But there's his thirteen year old daughter Lili in his apartment with her "illegal dog" and his EX was _literally 10,000 miles away_ and, inevitably, a "nosey neighbor" _chooses_ to be "unhappy" about the presence of the dog.

What to do?  After a few days of harboring a dog that the other residents don't seem to want around, who at that moment ENCAPSULATED EVERYTHING that had infuriated him about his ex-wife, daughter or no daughter, he decides to _ditch the dog_, basically parking his car at a park (far away) one morning and leaving Hagan there.

This of course is quite upsetting to Lily, his thirteen year old, BUT he saw no other reasonable solution.  He didn't like the dog, the dog was even LESS LIKED by his dog-averse neighbors, and the DOG, Hagan, represented EVERYTHING THAT HE FOUND ANNOYING ABOUT HIS EX-WIFE, who arguably DUMPED him along with Lily at his doorstep while she flew-off with her new boyfriend to Australia!  Argh!

Well, that may be how Lily's father thought of Hagan, Lily's dog, but Hagan then had a life of his own ... and that's then the rest of the film ...

Dumped then in some Budapest park far from ANY familiar surroundings, and certainly far from Lily, Hagan eventually gives up trying to find his past owner (even as she keeps looking for him).  Eventually he runs into other stray dogs ... and eventually he and the other stray dogs get into trouble with local, Budapest, "Animal control" who attempt to round-up the dogs.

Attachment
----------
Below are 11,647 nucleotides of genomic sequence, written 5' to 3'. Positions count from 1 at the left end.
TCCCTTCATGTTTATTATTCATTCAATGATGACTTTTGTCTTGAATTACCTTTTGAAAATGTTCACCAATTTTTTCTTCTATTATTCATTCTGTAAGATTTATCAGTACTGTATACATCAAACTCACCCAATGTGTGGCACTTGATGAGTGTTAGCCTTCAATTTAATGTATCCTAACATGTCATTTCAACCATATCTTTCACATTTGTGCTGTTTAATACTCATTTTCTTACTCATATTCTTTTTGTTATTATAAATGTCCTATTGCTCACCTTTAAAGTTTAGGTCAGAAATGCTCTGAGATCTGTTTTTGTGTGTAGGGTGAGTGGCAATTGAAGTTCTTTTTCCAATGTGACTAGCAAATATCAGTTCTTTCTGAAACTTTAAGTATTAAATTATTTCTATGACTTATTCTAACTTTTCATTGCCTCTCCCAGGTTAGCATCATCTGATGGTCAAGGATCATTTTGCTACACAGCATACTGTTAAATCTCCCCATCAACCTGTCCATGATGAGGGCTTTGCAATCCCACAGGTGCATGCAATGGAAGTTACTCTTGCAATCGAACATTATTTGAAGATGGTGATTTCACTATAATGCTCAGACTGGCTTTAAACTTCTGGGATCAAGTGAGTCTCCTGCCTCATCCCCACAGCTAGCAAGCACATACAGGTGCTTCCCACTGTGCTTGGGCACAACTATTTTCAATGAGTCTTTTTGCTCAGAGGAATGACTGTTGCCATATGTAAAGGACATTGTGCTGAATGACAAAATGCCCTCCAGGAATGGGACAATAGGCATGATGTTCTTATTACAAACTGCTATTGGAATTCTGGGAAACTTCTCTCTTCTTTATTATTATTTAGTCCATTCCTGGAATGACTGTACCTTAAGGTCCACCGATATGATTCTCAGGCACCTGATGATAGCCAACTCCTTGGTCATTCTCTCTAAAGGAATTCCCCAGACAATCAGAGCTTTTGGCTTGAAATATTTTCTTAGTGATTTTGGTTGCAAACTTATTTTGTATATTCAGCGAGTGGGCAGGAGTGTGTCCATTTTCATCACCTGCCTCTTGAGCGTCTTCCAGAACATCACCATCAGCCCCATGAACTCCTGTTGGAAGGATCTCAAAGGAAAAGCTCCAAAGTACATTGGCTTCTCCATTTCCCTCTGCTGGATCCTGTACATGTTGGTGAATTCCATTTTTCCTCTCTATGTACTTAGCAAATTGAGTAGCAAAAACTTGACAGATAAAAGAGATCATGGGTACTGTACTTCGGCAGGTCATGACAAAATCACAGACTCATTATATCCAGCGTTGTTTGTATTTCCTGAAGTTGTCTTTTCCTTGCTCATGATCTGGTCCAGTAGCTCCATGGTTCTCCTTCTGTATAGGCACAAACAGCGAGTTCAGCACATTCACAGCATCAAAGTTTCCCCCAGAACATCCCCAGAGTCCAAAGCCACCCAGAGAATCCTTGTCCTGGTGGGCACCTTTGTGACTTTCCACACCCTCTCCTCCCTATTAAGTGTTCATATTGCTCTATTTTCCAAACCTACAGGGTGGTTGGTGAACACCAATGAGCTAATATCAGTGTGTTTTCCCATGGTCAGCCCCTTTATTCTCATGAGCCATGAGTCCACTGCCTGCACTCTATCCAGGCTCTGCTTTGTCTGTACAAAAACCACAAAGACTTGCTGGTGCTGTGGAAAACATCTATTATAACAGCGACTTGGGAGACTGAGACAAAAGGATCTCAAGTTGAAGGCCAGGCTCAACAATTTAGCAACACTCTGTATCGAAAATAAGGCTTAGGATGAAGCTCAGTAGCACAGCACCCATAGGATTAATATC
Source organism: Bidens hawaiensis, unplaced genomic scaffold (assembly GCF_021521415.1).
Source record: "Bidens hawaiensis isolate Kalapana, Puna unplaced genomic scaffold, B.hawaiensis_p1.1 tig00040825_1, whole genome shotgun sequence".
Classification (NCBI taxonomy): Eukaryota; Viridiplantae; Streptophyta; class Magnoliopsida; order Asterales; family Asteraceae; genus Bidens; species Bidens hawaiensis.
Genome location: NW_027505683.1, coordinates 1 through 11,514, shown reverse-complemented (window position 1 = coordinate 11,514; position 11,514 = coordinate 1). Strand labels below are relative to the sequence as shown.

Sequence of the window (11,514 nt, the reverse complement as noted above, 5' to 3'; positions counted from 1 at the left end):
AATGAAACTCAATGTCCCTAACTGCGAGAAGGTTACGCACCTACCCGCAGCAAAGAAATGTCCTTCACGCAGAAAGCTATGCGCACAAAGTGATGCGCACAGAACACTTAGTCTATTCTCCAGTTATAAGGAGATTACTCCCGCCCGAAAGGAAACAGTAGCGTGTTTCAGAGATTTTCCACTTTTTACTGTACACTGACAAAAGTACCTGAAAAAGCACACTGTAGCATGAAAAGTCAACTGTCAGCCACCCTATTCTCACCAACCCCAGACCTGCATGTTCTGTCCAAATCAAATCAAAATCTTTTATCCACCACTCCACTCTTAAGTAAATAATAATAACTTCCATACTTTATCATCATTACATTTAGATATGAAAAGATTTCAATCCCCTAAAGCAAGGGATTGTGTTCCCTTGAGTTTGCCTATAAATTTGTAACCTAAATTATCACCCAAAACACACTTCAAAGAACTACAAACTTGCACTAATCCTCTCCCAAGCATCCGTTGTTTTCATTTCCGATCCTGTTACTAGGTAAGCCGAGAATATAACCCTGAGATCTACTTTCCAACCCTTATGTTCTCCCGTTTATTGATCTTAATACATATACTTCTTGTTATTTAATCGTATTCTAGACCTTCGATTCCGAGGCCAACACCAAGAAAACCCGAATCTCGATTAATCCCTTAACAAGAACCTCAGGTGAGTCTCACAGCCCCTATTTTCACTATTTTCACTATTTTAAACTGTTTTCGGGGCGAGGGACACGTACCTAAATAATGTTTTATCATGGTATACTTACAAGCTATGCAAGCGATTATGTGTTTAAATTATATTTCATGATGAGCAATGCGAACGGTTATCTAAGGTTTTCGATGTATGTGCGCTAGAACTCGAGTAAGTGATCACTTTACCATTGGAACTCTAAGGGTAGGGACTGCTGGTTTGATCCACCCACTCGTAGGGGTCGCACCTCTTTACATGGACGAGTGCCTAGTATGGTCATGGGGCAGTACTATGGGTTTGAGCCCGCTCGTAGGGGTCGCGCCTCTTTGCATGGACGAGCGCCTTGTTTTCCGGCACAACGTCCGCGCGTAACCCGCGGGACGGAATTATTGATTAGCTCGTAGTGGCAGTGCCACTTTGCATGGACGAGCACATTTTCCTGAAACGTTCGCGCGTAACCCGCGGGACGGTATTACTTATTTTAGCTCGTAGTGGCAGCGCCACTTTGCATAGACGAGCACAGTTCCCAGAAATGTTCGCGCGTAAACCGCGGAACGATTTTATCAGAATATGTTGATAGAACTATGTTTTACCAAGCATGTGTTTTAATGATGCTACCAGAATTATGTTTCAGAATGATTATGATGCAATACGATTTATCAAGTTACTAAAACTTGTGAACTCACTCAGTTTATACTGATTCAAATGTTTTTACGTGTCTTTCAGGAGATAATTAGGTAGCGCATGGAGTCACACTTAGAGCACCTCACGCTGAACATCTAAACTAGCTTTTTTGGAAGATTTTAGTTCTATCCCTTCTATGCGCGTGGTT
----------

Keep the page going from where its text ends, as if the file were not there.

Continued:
Hagan escapes the initial round-up by "Animal Control," but is then _sold_ by a local homeless person to some lowlife running a "dog fighting ring."  Poor Hagan ESCAPES that sadist only to be caught then for real by "Animal Control."  Yet, just before being Euthanized, he uses his acquired dog-fighting skills to make a quick break out of the dog pound, AND ... helps about a hundred other dogs flee pound as well.

SO ... "Dogs of Budapest UNITE, you have nothing to lose but your ... LEASHES ;-)"  Soon Hagan is at the forefront of a Budapest-wide dog rebellion ;-) and pretty much ALL those who would have mistreated those poor mutts ... start getting their due.

But what of 13-year-old Lily?  At the beginning of the summer ALL THAT SHE "REALLY HAD" was her dog Hagan (who was taken from her) ... and her trumpet.   Well, of course, she has to play a key role now ... ;-)

Again, a it's pretty cool film ... it's just a fair number of the scenes in the film will be unsettling / disturbing to a fair number of viewers.  And what is the film really about?  Is it "just about dogs?"  Or is it about a lot more than that?  And if it is about "more than just dogs" ... How comfortable are you really, that the film makers _chose_ to make _dogs_ even OFTEN CUTE DOGS represent THE TARGETS OF OPPRESSION AMONG US.

Again, this is one COMPELLING / THOUGHT-PROVOKING if also DISTURBING film!